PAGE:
Today, Assistant National Secretary Ian Bray spoke at Australia's transport energy resilience and sustainability, at the Sydney public Hearing.
Below is his speech.
|Seafarer Glen Mallon, MUA Researcher and Policy Co-ordinator Penny Howard and Assistant National Secretary Ian Bray|
I speak to you today on behalf of all the seafarers who crew Australia’s remaining fuel tankers. The ongoing closure of refineries around Australia means we now import 91 per cent of our petrol and diesel – up from 60 per cent in 2000 – and this number will continue to rise with two more refineries in Queensland soon to be on the chopping block.
In recent times we have seen the work of our vessels undermined by lowest common denominator foreign competitors. These foreign vessels are able to undercut Australian operators by using crew on serf wages, maintaining shoddy safety standards, and cutting vital environmental protections.
By allowing Flag Of Convenience foreign vessels to undercut Australian vessels and Australian standards in supplying this fuel, we are creating an international race to the bottom in our domestic waters.
Companies that pay their crew $2 an hour tend to be equally unethical when it comes to environmental and safety standards. As the crew of Australia’s remaining fuel tankers obviously we are deeply worried about livelihoods, our families, and our futures. Yet the fact is we are equally troubled by the other factors we are putting at risk.
We are worried about the wellbeing of our pristine coastal waters, and the Great Barrier Reef. We are worried about the future of training and maritime skills for our young people, who are crying out for decent, quality jobs.
We are worried about Australia’s economy, which will now be at the mercy of foreign supply lines. And we are worried about our national security at a time when terrorist group Al-Qaeda has openly declared their intention is to target international fuel ships. More than half of Australia's fuel comes through the Straits of Hormuz to Singapore and then through the narrow Straits of Malacca, an area already notorious for its piracy.
We believe that a serious environmental disaster in Australian waters is inevitable - whether it is by storing large volumes of petrol in large tankers in Port Phillip Bay, Moreton Bay or Botany Bay or by moving tankers around the Great Barrier Reef - when run by those unfamiliar with Australian waters and conditions.
Inspections carried out on some of Vitol and Viva’s tankers give us a snapshot of the kids of ships being used to import fuel to Australia. Since August 2014, they have used: - three ships that have been detained at least once; - a Vietnamese ship with crew paid less than $2 per hour; - a United Arab Emirates-owned ship which violated the conditions of the Temporary Licence issued to the ship under the Coastal Trading Act in order to evade their responsibilities under the Fair Work Act – the Fair Work Ombusdman is currently investigating this matter; and - a tanker that recently ran aground in Estonia being used as a storage tank for up to 100,000 tons of fuel in Port Phillip Bay.
The Australian Maritime Safety Authority (AMSA) detains an average of one international tanker every month, because their inspectors found that they pose ‘a danger to the ship or persons’, or ‘an unreasonable threat of harm to the marine environment’. However, AMSA only has the resources to inspect about half of the hundred international tankers visiting Australia every year.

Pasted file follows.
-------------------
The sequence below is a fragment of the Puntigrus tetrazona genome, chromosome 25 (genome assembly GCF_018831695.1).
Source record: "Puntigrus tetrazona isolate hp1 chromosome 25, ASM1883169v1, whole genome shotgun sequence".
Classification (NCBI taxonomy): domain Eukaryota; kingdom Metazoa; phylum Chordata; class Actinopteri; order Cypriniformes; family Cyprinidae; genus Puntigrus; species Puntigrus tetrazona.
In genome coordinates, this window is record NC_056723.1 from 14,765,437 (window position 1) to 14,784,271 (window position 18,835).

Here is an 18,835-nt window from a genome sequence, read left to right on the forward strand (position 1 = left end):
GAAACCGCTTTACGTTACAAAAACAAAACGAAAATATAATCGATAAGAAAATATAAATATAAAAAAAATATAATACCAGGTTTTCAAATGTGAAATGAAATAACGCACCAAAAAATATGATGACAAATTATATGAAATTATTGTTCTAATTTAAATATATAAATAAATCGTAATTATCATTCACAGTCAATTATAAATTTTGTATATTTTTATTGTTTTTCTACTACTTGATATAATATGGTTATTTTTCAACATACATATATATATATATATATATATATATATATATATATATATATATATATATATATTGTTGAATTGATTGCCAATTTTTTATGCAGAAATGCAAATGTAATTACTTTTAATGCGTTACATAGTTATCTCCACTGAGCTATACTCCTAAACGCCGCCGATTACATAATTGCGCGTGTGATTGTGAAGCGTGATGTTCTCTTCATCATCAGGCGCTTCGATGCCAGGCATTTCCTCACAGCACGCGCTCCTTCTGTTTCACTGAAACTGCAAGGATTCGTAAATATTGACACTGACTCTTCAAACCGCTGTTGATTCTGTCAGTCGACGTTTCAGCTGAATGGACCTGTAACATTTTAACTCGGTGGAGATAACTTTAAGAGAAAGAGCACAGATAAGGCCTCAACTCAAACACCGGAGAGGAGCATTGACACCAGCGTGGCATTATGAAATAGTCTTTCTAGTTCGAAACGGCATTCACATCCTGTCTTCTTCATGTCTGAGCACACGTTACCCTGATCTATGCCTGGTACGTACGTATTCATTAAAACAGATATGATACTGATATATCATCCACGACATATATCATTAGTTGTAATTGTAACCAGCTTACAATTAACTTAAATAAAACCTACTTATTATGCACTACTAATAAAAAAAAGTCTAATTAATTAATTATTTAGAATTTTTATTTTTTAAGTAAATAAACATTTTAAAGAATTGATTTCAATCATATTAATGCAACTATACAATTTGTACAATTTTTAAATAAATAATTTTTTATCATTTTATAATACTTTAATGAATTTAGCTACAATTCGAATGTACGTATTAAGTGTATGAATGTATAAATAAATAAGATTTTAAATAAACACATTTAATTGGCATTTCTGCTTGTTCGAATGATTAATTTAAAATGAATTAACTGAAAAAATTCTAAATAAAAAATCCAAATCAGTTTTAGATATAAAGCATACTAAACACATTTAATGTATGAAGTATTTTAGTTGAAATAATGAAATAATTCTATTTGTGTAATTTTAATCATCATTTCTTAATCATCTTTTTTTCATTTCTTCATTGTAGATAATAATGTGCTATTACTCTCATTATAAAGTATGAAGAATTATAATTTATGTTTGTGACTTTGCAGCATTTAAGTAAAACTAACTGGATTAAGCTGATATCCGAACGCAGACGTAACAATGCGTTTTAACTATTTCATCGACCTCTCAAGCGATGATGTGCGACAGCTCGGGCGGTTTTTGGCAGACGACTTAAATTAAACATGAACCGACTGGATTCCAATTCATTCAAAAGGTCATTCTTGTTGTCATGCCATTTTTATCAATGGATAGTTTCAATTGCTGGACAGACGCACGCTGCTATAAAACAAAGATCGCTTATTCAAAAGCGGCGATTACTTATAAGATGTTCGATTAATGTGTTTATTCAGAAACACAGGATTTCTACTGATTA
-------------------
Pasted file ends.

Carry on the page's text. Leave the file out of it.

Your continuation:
By way of reference: before the Tandara Spirit was removed this year the five Australian-crewed tankers have never been detained once in 36 years of service.
Oil majors Caltex and BP, who are adopting a similar position to Viva on coastal trading vessels, are preparing to remove ships off the coast and the jobs of Australian workers.
Despite changes to the structure of Australian fuel refining, there still remains significant volume of product carried on Temporary Licences by Flag of Convenience ships.
We ask you to demand in parliament that existing coastal trade be carried by safe and reliable Australian crewed ships.
We must ask ourselves: what happens if there’s a terrorist attack on a fuel tanker? Australia only has about three weeks worth of fuel supplies.
This leaves us completely exposed to an attack, or simply to unexpected fluctuations in international market forces. Should we not continue to run refineries and Australian-crewed vessels as an insurance policy against any interruption in the global supply chain?
In addition, there is the risk of contaminated fuel. There have been examples in recent times when entire tankers have had to be sent back to Singapore. One of these left the Navy dangerously low on fuel. These examples weren’t deliberate but it is not inconceivable that fuel loads could be a target.
Refining here means we know the quality of the fuel and Australian crews ensure that fuel is delivered as it left the refinery. Indeed, the NRMA and other key organisations have been raising concerns about Australian fuel security for some time.
A stable fleet of Australian ships on long-term contract is the only way to ensure our future fuel security and proper environmental protection. These ships could be partly on the Australian International Shipping Register and partly on the Australian General Register to provide companies with additional flexibility.
We don’t understand why Australia won’t follow the US example that has served that nation so well. America’s Jones Act requires that all goods transported by water between US ports be carried on US-flag ships. With this simple principle they ensure national fuel security, environmental standards and working conditions - all while providing quality jobs for US citizens. Australia is an island nation.
The lifeblood of our economy is fuel, and we are deeply concerned that the country is needlessly throwing itself on the mercy of international forces beyond our control.